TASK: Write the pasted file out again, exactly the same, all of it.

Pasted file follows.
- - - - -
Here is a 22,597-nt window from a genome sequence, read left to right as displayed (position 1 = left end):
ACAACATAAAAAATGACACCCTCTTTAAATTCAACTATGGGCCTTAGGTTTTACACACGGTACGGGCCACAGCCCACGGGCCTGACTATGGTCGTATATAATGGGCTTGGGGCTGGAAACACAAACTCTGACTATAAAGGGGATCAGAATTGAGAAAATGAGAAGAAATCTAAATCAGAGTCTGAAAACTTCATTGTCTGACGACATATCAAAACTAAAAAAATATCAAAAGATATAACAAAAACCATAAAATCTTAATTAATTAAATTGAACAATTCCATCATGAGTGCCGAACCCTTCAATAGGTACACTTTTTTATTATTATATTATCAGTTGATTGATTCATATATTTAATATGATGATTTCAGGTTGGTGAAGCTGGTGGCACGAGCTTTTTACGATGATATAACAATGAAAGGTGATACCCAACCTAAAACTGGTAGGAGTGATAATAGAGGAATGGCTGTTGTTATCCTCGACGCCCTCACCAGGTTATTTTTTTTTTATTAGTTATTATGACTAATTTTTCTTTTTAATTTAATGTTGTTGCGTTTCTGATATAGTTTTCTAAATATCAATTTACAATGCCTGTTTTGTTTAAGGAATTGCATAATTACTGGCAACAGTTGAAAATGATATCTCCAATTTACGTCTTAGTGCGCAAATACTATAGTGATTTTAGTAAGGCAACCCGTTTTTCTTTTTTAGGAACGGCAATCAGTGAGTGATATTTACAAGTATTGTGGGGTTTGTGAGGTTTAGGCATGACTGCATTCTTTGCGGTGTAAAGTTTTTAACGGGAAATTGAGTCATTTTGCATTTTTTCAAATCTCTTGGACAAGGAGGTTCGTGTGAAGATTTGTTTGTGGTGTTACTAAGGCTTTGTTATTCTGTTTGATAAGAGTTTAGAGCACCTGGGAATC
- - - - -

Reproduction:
Here is a 22,597-nt window from a genome sequence, read left to right as displayed (position 1 = left end):
ACAACATAAAAAATGACACCCTCTTTAAATTCAACTATGGGCCTTAGGTTTTACACACGGTACGGGCCACAGCCCACGGGCCTGACTATGGTCGTATATAATGGGCTTGGGGCTGGAAACACAAACTCTGACTATAAAGGGGATCAGAATTGAGAAAATGAGAAGAAATCTAAATCAGAGTCTGAAAACTTCATTGTCTGACGACATATCAAAACTAAAAAAATATCAAAAGATATAACAAAAACCATAAAATCTTAATTAATTAAATTGAACAATTCCATCATGAGTGCCGAACCCTTCAATAGGTACACTTTTTTATTATTATATTATCAGTTGATTGATTCATATATTTAATATGATGATTTCAGGTTGGTGAAGCTGGTGGCACGAGCTTTTTACGATGATATAACAATGAAAGGTGATACCCAACCTAAAACTGGTAGGAGTGATAATAGAGGAATGGCTGTTGTTATCCTCGACGCCCTCACCAGGTTATTTTTTTTTTATTAGTTATTATGACTAATTTTTCTTTTTAATTTAATGTTGTTGCGTTTCTGATATAGTTTTCTAAATATCAATTTACAATGCCTGTTTTGTTTAAGGAATTGCATAATTACTGGCAACAGTTGAAAATGATATCTCCAATTTACGTCTTAGTGCGCAAATACTATAGTGATTTTAGTAAGGCAACCCGTTTTTCTTTTTTAGGAACGGCAATCAGTGAGTGATATTTACAAGTATTGTGGGGTTTGTGAGGTTTAGGCATGACTGCATTCTTTGCGGTGTAAAGTTTTTAACGGGAAATTGAGTCATTTTGCATTTTTTCAAATCTCTTGGACAAGGAGGTTCGTGTGAAGATTTGTTTGTGGTGTTACTAAGGCTTTGTTATTCTGTTTGATAAGAGTTTAGAGCACCTGGGAATC